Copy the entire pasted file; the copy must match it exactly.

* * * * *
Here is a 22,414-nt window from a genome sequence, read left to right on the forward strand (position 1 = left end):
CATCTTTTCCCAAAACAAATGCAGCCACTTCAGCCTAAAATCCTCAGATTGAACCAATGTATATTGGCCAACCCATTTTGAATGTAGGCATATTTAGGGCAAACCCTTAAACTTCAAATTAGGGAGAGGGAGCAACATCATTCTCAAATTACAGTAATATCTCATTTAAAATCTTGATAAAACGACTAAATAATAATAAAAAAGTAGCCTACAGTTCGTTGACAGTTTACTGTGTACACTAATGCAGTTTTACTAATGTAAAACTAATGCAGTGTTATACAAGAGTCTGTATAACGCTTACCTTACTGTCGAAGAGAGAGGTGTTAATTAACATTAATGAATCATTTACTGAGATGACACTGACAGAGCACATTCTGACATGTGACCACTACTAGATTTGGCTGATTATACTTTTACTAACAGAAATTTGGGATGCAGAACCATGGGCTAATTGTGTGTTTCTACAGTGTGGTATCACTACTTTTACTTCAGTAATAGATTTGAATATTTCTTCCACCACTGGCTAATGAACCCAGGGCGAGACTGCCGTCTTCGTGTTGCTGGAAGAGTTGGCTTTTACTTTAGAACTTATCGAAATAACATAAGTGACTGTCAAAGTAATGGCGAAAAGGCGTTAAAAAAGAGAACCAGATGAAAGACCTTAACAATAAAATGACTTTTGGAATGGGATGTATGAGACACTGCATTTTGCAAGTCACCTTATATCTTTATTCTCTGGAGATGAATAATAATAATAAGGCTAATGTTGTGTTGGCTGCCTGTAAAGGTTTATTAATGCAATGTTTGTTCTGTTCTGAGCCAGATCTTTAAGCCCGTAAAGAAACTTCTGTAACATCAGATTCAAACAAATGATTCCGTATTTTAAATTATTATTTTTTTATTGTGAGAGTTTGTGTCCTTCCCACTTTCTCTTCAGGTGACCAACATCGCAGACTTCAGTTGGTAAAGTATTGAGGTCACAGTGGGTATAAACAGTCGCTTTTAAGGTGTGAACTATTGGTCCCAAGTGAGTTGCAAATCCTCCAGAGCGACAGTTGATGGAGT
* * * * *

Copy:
Here is a 22,414-nt window from a genome sequence, read left to right on the forward strand (position 1 = left end):
CATCTTTTCCCAAAACAAATGCAGCCACTTCAGCCTAAAATCCTCAGATTGAACCAATGTATATTGGCCAACCCATTTTGAATGTAGGCATATTTAGGGCAAACCCTTAAACTTCAAATTAGGGAGAGGGAGCAACATCATTCTCAAATTACAGTAATATCTCATTTAAAATCTTGATAAAACGACTAAATAATAATAAAAAAGTAGCCTACAGTTCGTTGACAGTTTACTGTGTACACTAATGCAGTTTTACTAATGTAAAACTAATGCAGTGTTATACAAGAGTCTGTATAACGCTTACCTTACTGTCGAAGAGAGAGGTGTTAATTAACATTAATGAATCATTTACTGAGATGACACTGACAGAGCACATTCTGACATGTGACCACTACTAGATTTGGCTGATTATACTTTTACTAACAGAAATTTGGGATGCAGAACCATGGGCTAATTGTGTGTTTCTACAGTGTGGTATCACTACTTTTACTTCAGTAATAGATTTGAATATTTCTTCCACCACTGGCTAATGAACCCAGGGCGAGACTGCCGTCTTCGTGTTGCTGGAAGAGTTGGCTTTTACTTTAGAACTTATCGAAATAACATAAGTGACTGTCAAAGTAATGGCGAAAAGGCGTTAAAAAAGAGAACCAGATGAAAGACCTTAACAATAAAATGACTTTTGGAATGGGATGTATGAGACACTGCATTTTGCAAGTCACCTTATATCTTTATTCTCTGGAGATGAATAATAATAATAAGGCTAATGTTGTGTTGGCTGCCTGTAAAGGTTTATTAATGCAATGTTTGTTCTGTTCTGAGCCAGATCTTTAAGCCCGTAAAGAAACTTCTGTAACATCAGATTCAAACAAATGATTCCGTATTTTAAATTATTATTTTTTTATTGTGAGAGTTTGTGTCCTTCCCACTTTCTCTTCAGGTGACCAACATCGCAGACTTCAGTTGGTAAAGTATTGAGGTCACAGTGGGTATAAACAGTCGCTTTTAAGGTGTGAACTATTGGTCCCAAGTGAGTTGCAAATCCTCCAGAGCGACAGTTGATGGAGT